Malacañang on Thursday said President Rodrigo Duterte will still await the results of the investigation before deciding on the fate of Philippine National Police (PNP) chief Gen. Oscar Albayalde, amid new revelations against the top cop on his alleged involvement in the recycling of illegal drugs in 2013.
Presidential Spokesperson Salvador Panelo reiterated that the President will decide based on Department of the Interior and Local Government (DILG) Secretary Eduardo Año’s recommendations after the probe.
“Hayaan mo yung Senado magimbestiga, magkaroon sila ng findings, hayaan mo si DILG Sec magimbestiga (Allow the Senate to investigate, get findings, allow the DILG Secretary to investigate) and the President will act on them,” Panelo said in a Palace briefing.
Panelo said he does not know whether the President would be more inclined to dismiss Albayalde following this new revelation.
“The Office of the President says through the President himself, I will wait for the findings and recommendations of DILG” Panelo said.
“Unless there is a statement to the contrary, the presumption is it remains the same,” he added.
During a Senate hearing on Wednesday, former Criminal Investigation and Detection Group (CIDG) deputy director, Col. Rudy Lacadin claimed Albayalde tried to intervene in the controversial 2013 drug operation in Pampanga when the latter was provincial police chief.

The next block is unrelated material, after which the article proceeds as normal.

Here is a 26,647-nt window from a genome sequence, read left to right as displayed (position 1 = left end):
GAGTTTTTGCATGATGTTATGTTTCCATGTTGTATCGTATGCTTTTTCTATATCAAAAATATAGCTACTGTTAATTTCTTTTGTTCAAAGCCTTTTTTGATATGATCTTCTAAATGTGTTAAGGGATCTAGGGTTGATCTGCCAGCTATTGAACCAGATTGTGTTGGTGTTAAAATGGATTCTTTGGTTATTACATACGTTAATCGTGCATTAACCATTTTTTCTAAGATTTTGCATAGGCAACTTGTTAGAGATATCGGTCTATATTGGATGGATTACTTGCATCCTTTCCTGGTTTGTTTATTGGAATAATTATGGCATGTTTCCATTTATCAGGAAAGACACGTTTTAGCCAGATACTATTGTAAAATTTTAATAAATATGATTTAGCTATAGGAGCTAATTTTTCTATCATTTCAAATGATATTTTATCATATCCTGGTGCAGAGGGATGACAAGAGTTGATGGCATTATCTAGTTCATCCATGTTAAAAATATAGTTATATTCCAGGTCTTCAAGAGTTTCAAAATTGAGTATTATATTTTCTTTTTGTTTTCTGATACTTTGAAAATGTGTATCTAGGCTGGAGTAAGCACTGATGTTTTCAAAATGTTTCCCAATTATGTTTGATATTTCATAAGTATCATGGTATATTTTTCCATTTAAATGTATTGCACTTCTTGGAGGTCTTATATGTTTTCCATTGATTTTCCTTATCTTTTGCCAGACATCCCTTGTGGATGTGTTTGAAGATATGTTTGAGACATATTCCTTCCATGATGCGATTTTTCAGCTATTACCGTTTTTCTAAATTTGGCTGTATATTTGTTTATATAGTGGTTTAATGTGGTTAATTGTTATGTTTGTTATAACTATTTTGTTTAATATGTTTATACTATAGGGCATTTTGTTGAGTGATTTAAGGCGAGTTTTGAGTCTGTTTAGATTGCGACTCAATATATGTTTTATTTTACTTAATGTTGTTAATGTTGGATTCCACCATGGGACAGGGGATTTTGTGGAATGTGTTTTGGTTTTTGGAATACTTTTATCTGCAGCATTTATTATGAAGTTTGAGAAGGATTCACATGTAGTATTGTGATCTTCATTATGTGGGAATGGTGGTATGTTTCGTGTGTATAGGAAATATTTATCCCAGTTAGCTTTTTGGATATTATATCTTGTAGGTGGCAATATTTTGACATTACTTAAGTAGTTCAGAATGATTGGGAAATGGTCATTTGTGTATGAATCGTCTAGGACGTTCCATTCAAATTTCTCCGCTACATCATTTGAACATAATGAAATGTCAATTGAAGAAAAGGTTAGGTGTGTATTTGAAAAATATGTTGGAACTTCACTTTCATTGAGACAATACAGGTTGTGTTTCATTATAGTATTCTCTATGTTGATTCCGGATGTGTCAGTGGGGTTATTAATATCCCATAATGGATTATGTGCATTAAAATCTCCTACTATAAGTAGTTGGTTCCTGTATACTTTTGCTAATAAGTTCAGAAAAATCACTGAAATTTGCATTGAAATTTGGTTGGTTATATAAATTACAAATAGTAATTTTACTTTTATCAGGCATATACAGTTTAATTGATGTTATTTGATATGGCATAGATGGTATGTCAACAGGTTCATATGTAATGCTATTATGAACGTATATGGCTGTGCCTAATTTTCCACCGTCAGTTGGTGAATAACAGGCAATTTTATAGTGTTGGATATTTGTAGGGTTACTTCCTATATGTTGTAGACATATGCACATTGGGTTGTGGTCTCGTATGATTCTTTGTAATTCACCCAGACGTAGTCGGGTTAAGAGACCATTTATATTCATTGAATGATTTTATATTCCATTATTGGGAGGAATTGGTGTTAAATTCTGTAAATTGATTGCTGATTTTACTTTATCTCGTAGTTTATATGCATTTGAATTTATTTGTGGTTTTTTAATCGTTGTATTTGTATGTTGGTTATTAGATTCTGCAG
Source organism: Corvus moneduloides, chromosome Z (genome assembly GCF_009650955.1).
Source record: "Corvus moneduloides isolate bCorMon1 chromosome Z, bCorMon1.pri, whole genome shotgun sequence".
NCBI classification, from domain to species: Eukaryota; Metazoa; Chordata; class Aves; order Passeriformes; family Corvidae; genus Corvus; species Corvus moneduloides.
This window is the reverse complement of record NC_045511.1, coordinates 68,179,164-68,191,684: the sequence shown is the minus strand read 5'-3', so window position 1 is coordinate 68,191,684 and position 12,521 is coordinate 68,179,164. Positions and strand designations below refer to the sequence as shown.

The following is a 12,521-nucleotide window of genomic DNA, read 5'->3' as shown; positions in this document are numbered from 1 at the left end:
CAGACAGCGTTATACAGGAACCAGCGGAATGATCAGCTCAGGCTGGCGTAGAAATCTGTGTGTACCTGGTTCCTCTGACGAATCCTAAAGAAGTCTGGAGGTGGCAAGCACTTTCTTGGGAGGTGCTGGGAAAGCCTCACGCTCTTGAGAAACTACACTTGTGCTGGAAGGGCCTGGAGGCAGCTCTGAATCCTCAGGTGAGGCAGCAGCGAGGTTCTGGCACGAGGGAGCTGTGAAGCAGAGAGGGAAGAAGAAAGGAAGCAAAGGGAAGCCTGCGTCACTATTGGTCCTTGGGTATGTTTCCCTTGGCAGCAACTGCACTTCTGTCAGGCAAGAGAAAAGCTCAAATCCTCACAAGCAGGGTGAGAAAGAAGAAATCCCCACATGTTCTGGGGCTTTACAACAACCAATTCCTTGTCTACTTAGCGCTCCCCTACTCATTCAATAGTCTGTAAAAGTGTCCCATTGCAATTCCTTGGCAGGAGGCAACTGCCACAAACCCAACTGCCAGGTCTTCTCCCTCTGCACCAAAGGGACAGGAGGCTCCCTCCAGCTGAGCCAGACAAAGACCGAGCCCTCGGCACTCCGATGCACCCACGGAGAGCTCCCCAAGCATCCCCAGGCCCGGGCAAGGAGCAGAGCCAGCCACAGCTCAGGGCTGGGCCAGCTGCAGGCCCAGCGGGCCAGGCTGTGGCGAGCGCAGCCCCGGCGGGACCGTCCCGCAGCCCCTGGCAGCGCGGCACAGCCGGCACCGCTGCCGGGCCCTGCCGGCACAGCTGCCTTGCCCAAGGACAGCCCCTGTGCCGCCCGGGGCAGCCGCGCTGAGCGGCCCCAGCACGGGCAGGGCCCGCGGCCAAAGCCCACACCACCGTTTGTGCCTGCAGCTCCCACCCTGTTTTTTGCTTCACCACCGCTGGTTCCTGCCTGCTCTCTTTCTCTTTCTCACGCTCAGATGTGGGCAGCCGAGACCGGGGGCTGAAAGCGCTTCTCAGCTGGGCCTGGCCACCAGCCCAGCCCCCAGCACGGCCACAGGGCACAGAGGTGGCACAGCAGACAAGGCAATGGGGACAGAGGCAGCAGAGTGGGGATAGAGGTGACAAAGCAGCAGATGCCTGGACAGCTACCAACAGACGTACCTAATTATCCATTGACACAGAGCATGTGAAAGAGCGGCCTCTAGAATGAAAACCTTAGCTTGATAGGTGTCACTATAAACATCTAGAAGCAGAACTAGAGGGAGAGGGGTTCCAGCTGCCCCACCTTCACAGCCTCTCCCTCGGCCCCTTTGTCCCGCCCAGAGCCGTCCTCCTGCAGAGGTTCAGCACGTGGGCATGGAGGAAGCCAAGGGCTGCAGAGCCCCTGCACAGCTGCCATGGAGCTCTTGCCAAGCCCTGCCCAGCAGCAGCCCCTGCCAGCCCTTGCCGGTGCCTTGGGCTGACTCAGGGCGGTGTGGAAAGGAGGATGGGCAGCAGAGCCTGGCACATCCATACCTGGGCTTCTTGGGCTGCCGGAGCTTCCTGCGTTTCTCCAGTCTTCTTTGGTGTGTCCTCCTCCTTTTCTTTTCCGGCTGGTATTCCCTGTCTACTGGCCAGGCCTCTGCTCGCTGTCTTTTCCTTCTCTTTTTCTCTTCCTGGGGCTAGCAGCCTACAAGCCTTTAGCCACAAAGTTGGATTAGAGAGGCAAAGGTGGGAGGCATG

Lacadin said Albayalde called him up when he was asked to investigate the 2013 drug operation.
“Sabi niya (Albayalde said), I don’t know if jokingly, but he said, ‘Actually Sir kaunti lang naman ang napunta sa akin diyan (only a few of that went to me)’,” Lacadin quoted Albayalde as saying.
Albayalde denied Lacadin’s revelation, saying other generals including former CIDG chief and now Baguio City Mayor Benjamin Magalong were ganging him up.
Panelo has repeatedly assured there would be “no sacred cows” in the Duterte administration.
Duterte earlier said dismissing a top official should be done “for a good reason” and with “enough proof.”
The President assured that procedural due process would be followed and that he would be “fair.”